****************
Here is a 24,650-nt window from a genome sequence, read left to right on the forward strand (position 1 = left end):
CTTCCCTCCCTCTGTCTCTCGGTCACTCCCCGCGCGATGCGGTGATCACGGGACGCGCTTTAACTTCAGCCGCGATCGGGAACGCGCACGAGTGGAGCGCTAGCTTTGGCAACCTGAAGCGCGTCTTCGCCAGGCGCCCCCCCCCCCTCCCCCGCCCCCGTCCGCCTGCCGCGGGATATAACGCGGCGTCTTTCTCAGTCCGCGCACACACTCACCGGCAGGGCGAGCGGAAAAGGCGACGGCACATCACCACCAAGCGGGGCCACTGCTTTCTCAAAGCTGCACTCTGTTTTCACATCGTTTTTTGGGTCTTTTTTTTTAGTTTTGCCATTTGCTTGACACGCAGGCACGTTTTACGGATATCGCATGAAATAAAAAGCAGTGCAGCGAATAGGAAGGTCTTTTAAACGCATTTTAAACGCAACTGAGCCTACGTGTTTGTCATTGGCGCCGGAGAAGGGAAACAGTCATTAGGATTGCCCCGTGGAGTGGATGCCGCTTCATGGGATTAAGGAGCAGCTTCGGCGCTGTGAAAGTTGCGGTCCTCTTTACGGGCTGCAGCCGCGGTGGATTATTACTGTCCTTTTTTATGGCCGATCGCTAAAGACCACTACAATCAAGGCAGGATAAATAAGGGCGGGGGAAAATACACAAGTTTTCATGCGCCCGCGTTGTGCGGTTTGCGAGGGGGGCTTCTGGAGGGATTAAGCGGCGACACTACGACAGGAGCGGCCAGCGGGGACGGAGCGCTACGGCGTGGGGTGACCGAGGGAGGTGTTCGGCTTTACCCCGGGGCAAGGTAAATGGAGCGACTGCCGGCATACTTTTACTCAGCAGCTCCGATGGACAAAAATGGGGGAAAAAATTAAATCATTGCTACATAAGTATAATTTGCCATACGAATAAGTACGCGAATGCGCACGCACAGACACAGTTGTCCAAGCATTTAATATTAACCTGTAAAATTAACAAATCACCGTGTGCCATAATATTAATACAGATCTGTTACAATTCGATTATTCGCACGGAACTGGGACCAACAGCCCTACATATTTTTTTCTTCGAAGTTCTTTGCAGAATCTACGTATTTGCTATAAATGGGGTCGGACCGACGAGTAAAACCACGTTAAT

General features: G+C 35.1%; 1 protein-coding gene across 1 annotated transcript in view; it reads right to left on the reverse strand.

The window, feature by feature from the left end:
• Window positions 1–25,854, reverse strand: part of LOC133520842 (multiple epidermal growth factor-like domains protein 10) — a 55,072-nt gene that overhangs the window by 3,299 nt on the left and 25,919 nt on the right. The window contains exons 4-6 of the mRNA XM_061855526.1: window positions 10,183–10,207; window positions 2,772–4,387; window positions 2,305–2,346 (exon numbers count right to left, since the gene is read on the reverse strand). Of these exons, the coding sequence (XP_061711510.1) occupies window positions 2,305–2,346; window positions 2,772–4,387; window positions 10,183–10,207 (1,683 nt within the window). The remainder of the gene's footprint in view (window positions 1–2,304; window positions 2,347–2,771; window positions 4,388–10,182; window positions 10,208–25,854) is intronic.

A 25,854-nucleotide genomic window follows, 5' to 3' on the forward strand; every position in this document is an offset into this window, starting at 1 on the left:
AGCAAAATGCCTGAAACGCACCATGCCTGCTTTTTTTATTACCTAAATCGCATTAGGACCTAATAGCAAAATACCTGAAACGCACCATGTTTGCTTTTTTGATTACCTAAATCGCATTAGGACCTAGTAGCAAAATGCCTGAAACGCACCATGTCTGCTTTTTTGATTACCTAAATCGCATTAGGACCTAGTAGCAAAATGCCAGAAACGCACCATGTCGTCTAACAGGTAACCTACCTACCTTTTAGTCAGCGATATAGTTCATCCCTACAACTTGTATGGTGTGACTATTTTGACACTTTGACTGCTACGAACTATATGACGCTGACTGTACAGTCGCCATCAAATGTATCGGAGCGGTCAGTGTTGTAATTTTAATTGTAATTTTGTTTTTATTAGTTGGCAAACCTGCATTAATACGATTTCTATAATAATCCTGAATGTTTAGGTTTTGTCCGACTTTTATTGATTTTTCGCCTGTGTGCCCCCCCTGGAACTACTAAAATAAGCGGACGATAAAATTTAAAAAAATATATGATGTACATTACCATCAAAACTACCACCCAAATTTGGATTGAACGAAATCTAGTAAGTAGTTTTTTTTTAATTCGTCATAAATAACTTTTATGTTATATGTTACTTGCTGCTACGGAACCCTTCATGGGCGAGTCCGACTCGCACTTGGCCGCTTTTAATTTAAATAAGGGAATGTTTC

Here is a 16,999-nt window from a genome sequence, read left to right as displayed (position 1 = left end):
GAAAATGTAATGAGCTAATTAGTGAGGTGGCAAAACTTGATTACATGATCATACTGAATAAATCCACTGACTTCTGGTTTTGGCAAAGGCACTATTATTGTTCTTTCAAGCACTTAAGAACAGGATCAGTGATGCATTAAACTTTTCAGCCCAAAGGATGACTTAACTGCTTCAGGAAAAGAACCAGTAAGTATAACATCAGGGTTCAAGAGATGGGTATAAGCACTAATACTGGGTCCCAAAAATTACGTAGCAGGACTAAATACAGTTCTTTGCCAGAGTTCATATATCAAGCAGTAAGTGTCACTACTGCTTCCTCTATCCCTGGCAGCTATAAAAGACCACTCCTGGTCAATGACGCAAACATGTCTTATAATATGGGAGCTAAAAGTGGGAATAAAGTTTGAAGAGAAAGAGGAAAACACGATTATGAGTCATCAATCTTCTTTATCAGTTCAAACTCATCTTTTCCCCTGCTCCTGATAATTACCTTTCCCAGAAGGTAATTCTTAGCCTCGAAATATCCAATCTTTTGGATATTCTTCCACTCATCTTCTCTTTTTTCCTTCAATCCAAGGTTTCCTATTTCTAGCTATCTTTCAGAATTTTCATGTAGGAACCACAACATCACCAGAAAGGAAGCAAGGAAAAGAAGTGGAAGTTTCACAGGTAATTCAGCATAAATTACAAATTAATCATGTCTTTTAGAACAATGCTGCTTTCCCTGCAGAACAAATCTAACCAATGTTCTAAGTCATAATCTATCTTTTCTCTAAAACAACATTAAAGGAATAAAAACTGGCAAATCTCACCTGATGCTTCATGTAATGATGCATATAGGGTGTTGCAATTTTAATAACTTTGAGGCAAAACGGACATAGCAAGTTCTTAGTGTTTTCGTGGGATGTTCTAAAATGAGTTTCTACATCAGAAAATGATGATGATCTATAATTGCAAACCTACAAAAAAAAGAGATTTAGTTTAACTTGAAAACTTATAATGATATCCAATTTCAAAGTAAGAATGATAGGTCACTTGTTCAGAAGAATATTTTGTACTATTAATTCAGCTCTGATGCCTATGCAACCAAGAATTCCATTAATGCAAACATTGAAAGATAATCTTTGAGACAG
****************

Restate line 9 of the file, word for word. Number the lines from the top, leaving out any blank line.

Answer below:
GAAAATGTAATGAGCTAATTAGTGAGGTGGCAAAACTTGATTACATGATCATACTGAATAAATCCACTGACTTCTGGTTTTGGCAAAGGCACTATTATTGTTCTTTCAAGCACTTAAGAACAGGATCAGTGATGCATTAAACTTTTCAGCCCAAAGGATGACTTAACTGCTTCAGGAAAAGAACCAGTAAGTATAACATCAGGGTTCAAGAGATGGGTATAAGCACTAATACTGGGTCCCAAAAATTACGTAGCAGGACTAAATACAGTTCTTTGCCAGAGTTCATATATCAAGCAGTAAGTGTCACTACTGCTTCCTCTATCCCTGGCAGCTATAAAAGACCACTCCTGGTCAATGACGCAAACATGTCTTATAATATGGGAGCTAAAAGTGGGAATAAAGTTTGAAGAGAAAGAGGAAAACACGATTATGAGTCATCAATCTTCTTTATCAGTTCAAACTCATCTTTTCCCCTGCTCCTGATAATTACCTTTCCCAGAAGGTAATTCTTAGCCTCGAAATATCCAATCTTTTGGATATTCTTCCACTCATCTTCTCTTTTTTCCTTCAATCCAAGGTTTCCTATTTCTAGCTATCTTTCAGAATTTTCATGTAGGAACCACAACATCACCAGAAAGGAAGCAAGGAAAAGAAGTGGAAGTTTCACAGGTAATTCAGCATAAATTACAAATTAATCATGTCTTTTAGAACAATGCTGCTTTCCCTGCAGAACAAATCTAACCAATGTTCTAAGTCATAATCTATCTTTTCTCTAAAACAACATTAAAGGAATAAAAACTGGCAAATCTCACCTGATGCTTCATGTAATGATGCATATAGGGTGTTGCAATTTTAATAACTTTGAGGCAAAACGGACATAGCAAGTTCTTAGTGTTTTCGTGGGATGTTCTAAAATGAGTTTCTACATCAGAAAATGATGATGATCTATAATTGCAAACCTACAAAAAAAAGAGATTTAGTTTAACTTGAAAACTTATAATGATATCCAATTTCAAAGTAAGAATGATAGGTCACTTGTTCAGAAGAATATTTTGTACTATTAATTCAGCTCTGATGCCTATGCAACCAAGAATTCCATTAATGCAAACATTGAAAGATAATCTTTGAGACAG